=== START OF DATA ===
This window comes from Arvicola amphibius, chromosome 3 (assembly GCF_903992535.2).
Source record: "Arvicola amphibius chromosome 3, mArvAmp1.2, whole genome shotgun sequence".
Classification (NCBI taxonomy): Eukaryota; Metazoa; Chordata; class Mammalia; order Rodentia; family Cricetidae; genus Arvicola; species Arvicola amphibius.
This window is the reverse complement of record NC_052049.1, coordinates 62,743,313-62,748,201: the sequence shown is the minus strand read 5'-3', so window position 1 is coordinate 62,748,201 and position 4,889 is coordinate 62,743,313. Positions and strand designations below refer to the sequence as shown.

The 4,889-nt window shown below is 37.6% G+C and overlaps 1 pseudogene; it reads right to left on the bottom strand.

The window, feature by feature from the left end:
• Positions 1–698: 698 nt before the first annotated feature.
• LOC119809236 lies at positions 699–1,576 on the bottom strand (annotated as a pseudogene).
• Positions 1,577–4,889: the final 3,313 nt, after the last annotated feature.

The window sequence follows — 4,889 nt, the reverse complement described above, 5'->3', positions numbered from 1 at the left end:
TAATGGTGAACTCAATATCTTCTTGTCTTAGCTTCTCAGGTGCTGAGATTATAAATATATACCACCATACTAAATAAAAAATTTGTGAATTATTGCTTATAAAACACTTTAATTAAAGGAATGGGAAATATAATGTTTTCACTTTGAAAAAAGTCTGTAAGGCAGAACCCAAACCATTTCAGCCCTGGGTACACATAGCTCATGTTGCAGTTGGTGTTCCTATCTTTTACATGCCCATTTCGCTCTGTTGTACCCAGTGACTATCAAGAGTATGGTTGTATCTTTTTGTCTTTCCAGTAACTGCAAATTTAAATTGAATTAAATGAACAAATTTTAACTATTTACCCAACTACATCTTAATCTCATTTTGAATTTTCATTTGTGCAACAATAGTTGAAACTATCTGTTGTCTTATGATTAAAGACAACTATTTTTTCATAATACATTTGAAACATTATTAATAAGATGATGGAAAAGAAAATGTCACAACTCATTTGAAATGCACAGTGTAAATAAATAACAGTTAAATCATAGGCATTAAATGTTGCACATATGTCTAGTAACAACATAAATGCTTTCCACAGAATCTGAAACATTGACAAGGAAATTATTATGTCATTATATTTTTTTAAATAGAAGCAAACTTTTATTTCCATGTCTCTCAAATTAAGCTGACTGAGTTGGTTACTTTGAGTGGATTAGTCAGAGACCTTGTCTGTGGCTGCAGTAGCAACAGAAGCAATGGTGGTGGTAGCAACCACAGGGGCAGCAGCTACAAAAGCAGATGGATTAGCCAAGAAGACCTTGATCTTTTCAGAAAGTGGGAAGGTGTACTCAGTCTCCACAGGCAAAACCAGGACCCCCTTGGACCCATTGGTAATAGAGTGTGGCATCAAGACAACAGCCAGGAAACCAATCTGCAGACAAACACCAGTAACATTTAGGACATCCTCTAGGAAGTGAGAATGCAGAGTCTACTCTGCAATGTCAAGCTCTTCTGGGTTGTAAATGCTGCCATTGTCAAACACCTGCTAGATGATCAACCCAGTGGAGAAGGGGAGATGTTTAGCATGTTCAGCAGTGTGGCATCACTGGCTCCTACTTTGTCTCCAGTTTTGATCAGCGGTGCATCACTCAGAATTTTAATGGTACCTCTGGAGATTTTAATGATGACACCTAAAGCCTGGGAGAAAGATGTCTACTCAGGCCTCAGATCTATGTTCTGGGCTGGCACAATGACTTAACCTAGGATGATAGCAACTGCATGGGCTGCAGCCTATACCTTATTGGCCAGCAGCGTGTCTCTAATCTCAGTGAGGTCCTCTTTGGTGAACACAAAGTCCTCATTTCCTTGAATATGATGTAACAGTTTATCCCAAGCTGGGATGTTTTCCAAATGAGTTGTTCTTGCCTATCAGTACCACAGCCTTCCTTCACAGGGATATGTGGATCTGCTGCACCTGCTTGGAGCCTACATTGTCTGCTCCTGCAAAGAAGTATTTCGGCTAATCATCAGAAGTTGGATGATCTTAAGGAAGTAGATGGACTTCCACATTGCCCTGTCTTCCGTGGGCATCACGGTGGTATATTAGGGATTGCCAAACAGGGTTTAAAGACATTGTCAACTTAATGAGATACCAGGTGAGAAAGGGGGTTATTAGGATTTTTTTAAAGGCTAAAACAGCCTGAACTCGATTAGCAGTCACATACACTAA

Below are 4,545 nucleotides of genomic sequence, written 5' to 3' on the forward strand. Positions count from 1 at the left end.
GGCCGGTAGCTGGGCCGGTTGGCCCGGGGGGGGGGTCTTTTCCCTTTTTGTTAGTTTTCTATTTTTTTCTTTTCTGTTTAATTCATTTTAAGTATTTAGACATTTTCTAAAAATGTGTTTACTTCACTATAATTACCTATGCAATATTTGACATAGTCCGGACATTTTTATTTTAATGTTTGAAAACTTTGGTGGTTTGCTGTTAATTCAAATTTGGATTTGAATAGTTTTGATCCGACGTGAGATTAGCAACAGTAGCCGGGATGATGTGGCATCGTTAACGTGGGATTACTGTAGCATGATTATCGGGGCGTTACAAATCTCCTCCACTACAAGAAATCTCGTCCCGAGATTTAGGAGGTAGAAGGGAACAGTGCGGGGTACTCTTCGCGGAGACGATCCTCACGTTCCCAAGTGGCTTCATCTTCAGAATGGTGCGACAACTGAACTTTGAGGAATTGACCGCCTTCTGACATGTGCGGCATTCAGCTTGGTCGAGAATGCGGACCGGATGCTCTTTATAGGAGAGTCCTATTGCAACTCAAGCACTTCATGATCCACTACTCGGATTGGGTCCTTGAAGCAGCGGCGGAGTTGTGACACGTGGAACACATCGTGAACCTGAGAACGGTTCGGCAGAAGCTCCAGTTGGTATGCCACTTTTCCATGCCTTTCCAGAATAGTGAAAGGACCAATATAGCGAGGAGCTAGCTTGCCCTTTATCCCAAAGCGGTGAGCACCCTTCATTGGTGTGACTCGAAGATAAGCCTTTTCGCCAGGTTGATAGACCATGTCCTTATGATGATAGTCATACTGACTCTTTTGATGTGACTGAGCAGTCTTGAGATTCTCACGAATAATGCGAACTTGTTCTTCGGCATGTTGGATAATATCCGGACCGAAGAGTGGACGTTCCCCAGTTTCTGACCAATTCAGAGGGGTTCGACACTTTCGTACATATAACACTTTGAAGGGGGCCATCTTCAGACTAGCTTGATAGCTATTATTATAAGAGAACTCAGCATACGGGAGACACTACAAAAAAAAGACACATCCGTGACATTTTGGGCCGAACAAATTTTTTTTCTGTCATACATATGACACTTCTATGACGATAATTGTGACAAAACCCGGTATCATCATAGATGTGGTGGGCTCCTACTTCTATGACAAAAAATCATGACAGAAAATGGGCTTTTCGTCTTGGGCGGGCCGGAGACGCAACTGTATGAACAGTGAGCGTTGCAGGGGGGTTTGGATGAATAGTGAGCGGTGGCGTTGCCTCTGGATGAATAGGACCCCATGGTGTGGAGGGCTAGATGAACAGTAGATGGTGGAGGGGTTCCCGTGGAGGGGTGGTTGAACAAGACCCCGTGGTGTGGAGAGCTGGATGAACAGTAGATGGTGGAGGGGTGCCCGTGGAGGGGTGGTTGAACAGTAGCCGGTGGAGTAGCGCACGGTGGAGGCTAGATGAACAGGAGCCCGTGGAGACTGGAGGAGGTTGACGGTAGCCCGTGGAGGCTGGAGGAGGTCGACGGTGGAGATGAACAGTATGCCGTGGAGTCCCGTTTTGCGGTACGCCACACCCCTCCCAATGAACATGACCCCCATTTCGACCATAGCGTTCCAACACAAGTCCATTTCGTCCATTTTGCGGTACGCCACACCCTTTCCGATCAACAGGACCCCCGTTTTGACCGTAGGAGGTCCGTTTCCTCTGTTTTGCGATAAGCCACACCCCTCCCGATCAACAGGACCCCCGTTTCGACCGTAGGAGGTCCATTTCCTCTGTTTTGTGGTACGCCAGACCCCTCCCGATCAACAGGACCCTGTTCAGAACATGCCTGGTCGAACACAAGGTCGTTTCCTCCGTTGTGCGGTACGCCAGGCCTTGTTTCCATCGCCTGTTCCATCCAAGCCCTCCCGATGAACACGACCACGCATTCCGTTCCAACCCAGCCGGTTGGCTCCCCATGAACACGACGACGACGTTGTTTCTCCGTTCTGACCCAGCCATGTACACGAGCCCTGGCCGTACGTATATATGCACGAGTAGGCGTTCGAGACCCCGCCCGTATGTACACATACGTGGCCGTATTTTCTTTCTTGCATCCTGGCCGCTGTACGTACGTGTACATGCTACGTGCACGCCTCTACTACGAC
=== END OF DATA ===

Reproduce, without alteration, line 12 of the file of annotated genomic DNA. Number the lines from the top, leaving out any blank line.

Below are 4,545 nucleotides of genomic sequence, written 5' to 3' on the forward strand. Positions count from 1 at the left end.